Web links for 21st November 2011
A new study from insurers Aviva shows that 52% of workers could survive financially for only 3months on statutory sick pay, 30% say they would survive for less than a month. This is despite the fact that 26% think SSP is “considerably” higher than it actually is – so much for it’s being ‘over-generous’!
The four Children’s Commissioners from the nations of the UK mark the International Day of the Child by publishing their midterm report on the UN Convention on the Rights of the Child. The Commissioners may be independent, but they are publicly-funded, and their language about child poverty and the Welfare Reform Bill is remarkable. In their last report they we said it was unacceptable for the UK to have one child in three in relative poverty. They add: “this figure has not changed. In fact, there is now a very real danger that this figure will increase. The changes being implemented as a result of the Welfare Reform Bill … have the potential to drive more vulnerable children, young people and their families into poverty. We therefore strongly urge the UK Government to reconsider the impact of these reforms.”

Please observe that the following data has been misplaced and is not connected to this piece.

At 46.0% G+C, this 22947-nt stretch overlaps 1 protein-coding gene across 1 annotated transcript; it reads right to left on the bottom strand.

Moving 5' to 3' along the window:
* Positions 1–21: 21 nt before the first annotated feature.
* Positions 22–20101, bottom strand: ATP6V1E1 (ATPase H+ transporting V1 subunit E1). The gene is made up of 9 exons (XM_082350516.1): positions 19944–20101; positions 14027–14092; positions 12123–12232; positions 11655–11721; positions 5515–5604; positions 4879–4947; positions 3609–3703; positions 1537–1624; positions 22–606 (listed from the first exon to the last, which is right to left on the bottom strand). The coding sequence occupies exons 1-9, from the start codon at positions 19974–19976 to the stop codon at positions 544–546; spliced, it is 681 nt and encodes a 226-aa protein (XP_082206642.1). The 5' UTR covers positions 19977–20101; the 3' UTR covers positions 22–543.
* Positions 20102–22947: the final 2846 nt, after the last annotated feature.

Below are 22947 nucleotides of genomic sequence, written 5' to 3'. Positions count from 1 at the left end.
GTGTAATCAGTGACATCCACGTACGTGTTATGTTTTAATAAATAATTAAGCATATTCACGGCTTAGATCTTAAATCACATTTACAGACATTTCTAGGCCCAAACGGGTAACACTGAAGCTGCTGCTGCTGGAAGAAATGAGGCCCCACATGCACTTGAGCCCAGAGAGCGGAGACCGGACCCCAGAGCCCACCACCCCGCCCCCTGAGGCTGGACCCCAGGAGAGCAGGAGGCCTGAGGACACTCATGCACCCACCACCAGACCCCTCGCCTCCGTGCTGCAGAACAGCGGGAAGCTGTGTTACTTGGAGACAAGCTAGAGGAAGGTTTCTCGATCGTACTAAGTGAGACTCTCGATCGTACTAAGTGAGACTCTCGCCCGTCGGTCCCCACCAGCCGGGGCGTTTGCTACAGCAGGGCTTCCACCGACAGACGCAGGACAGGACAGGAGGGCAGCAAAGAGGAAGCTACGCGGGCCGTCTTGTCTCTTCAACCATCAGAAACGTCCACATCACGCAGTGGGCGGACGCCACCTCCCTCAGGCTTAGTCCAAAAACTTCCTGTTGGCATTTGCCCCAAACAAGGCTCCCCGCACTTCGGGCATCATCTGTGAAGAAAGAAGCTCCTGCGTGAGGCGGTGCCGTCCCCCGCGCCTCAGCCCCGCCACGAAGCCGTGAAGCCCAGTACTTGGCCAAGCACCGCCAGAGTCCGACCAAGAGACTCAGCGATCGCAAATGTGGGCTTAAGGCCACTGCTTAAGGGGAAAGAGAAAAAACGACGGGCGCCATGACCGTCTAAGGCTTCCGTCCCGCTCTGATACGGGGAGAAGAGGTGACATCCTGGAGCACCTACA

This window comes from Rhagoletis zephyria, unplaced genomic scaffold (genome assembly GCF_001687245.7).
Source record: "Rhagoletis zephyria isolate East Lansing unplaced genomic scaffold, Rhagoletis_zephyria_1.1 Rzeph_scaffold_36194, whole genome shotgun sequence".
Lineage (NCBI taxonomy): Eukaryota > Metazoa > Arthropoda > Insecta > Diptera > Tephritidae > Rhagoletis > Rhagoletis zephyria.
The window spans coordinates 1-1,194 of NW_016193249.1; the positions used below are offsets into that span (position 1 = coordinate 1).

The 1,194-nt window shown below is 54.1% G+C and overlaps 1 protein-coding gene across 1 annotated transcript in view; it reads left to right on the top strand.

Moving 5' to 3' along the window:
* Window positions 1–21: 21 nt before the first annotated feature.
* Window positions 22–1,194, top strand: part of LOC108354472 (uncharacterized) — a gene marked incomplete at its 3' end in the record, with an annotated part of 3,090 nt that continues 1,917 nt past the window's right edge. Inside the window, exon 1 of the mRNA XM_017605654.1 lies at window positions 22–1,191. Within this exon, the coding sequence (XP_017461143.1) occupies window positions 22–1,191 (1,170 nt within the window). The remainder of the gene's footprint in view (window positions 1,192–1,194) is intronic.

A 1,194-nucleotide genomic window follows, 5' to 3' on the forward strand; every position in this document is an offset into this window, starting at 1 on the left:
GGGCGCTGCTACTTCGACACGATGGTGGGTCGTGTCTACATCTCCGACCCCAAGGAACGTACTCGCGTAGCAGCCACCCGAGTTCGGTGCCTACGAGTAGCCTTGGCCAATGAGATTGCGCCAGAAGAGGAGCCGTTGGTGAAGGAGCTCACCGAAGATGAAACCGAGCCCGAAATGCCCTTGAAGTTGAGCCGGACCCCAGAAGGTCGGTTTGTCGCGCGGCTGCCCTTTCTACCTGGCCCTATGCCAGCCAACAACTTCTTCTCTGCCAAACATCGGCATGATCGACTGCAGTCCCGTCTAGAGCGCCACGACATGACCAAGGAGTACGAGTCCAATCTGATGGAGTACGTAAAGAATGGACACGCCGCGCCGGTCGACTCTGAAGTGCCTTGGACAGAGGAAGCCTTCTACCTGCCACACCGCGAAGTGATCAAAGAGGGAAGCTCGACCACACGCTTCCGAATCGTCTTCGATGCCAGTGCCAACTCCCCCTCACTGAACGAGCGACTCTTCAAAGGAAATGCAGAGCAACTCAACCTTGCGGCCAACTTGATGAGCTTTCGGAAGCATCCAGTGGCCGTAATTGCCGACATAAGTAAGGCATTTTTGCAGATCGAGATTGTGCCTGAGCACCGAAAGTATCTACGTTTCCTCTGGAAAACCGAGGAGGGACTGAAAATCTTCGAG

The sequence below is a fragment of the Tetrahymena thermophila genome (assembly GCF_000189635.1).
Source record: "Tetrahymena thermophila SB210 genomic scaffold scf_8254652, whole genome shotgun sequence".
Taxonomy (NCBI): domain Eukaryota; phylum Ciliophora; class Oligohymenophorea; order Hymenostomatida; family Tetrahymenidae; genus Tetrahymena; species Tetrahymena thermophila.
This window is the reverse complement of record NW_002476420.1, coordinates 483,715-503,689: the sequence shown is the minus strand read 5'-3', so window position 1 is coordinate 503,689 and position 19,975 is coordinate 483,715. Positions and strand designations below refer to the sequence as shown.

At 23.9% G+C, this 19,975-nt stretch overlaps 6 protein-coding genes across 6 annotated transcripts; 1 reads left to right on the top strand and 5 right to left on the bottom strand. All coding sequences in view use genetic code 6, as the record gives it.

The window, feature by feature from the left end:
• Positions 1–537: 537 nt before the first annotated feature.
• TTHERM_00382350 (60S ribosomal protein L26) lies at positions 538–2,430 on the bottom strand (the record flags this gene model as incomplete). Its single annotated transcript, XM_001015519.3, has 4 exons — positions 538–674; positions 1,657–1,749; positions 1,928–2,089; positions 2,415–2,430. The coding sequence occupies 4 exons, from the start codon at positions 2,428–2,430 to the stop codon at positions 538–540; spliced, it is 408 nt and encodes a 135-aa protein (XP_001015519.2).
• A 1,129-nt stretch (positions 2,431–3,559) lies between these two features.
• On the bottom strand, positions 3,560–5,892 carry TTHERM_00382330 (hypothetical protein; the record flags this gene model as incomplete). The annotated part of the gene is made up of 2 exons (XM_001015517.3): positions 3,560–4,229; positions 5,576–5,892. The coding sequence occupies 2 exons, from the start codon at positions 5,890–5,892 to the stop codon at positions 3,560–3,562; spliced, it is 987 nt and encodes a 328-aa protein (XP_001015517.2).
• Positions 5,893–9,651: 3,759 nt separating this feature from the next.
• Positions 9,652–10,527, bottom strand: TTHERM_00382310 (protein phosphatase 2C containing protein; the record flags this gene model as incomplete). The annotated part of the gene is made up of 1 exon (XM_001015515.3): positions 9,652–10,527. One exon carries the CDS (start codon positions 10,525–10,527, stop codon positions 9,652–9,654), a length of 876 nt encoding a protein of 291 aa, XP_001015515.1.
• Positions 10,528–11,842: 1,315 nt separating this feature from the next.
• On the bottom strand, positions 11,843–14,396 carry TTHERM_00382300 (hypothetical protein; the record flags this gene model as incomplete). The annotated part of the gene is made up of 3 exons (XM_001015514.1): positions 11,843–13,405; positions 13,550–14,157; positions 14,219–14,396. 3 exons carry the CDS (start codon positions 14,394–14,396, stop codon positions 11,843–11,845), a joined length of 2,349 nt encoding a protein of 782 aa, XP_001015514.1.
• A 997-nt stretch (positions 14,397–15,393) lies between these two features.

A new Resolution Foundation study, by Prof Lane Kenworthy. Using data from the Luxembourg Income Study, Kenworthy looks at what distinguishes the countries where people on low incomes have benefited from GDP growth from those countries where this has not happened. He makes an important discovery: where transfers have risen in line with GDP, people on low incomes have benefited from the overall increase in swealth. Where this hasn’t happened they haven’t. For people in the next highest group (‘modest’ incomes) improvements in earnings have been more important, but transfers have still been important. It’s harder to say whether increasing hours or higher hourly rates have been more important in raising wages. In the UK both happened; the introduction of the minimum wage was important.